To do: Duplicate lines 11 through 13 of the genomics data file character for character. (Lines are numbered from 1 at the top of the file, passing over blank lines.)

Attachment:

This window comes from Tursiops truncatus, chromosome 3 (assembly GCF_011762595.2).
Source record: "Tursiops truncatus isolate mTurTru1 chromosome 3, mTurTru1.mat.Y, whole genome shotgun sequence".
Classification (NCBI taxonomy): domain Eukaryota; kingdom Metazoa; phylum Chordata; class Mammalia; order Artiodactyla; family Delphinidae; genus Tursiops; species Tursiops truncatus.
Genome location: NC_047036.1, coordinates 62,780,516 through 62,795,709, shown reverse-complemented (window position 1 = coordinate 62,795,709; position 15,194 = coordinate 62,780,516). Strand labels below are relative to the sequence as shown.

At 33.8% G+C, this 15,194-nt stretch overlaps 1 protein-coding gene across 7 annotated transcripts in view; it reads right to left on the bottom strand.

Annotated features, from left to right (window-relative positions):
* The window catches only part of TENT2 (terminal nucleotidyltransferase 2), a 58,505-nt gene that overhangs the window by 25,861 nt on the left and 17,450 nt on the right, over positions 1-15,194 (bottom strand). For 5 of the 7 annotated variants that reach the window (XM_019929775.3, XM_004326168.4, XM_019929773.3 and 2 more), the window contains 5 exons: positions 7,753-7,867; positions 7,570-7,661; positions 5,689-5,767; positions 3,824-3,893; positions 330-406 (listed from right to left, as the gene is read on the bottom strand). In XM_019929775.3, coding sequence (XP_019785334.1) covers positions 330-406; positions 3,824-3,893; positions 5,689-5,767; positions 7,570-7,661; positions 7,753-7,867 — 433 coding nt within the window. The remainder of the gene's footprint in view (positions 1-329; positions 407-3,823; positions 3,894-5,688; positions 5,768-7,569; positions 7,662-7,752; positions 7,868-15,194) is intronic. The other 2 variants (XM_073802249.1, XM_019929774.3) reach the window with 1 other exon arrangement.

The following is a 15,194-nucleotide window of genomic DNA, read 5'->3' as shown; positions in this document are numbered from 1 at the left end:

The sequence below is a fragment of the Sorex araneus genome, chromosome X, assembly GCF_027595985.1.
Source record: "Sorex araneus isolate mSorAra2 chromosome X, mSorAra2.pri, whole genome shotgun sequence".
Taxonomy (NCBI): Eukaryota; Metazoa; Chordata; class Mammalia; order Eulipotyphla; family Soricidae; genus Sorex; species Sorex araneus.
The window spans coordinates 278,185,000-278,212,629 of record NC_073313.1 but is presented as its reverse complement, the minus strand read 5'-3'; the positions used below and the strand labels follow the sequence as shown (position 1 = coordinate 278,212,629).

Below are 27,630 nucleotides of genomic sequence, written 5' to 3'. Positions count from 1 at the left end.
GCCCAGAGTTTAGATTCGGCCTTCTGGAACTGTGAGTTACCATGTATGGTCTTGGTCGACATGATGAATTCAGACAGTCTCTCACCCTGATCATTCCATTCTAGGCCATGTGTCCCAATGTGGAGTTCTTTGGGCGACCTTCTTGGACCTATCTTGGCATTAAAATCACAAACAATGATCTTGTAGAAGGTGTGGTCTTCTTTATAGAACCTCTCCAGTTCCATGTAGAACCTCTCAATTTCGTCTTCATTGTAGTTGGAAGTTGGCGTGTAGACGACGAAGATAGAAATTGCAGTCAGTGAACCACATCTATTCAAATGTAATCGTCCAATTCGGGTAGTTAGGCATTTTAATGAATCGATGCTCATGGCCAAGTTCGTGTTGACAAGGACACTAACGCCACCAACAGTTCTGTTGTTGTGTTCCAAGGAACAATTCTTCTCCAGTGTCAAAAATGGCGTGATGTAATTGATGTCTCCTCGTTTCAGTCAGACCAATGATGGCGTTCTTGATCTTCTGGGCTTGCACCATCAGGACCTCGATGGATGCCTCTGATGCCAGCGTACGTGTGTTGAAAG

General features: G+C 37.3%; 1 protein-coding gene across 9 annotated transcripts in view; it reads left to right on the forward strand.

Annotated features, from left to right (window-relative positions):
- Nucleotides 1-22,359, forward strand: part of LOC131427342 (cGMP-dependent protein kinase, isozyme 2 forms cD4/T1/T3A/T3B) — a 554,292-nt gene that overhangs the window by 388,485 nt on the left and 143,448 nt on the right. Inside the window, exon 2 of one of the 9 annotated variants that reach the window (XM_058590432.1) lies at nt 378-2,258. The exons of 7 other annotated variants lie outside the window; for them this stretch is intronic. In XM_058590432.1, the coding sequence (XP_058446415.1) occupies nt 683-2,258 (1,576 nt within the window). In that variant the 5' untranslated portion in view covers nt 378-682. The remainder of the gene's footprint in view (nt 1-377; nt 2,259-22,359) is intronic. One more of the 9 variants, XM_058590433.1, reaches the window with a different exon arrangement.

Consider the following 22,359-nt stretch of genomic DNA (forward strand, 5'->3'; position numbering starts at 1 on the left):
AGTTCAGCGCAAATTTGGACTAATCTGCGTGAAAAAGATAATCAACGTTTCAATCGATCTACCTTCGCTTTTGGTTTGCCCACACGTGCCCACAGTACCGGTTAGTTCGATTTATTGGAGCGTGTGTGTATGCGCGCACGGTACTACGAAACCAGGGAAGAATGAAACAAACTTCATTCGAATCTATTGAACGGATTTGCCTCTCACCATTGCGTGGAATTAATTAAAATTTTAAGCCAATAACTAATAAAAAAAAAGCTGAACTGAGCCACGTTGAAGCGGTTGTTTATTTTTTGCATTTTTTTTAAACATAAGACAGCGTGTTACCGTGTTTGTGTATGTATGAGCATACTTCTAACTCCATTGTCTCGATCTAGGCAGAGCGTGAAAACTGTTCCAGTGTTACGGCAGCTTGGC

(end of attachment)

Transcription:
Taxonomy (NCBI): Eukaryota; Metazoa; Chordata; class Mammalia; order Eulipotyphla; family Soricidae; genus Sorex; species Sorex araneus.
The window spans coordinates 278,185,000-278,212,629 of record NC_073313.1 but is presented as its reverse complement, the minus strand read 5'-3'; the positions used below and the strand labels follow the sequence as shown (position 1 = coordinate 278,212,629).

Below are 27,630 nucleotides of genomic sequence, written 5' to 3'. Positions count from 1 at the left end.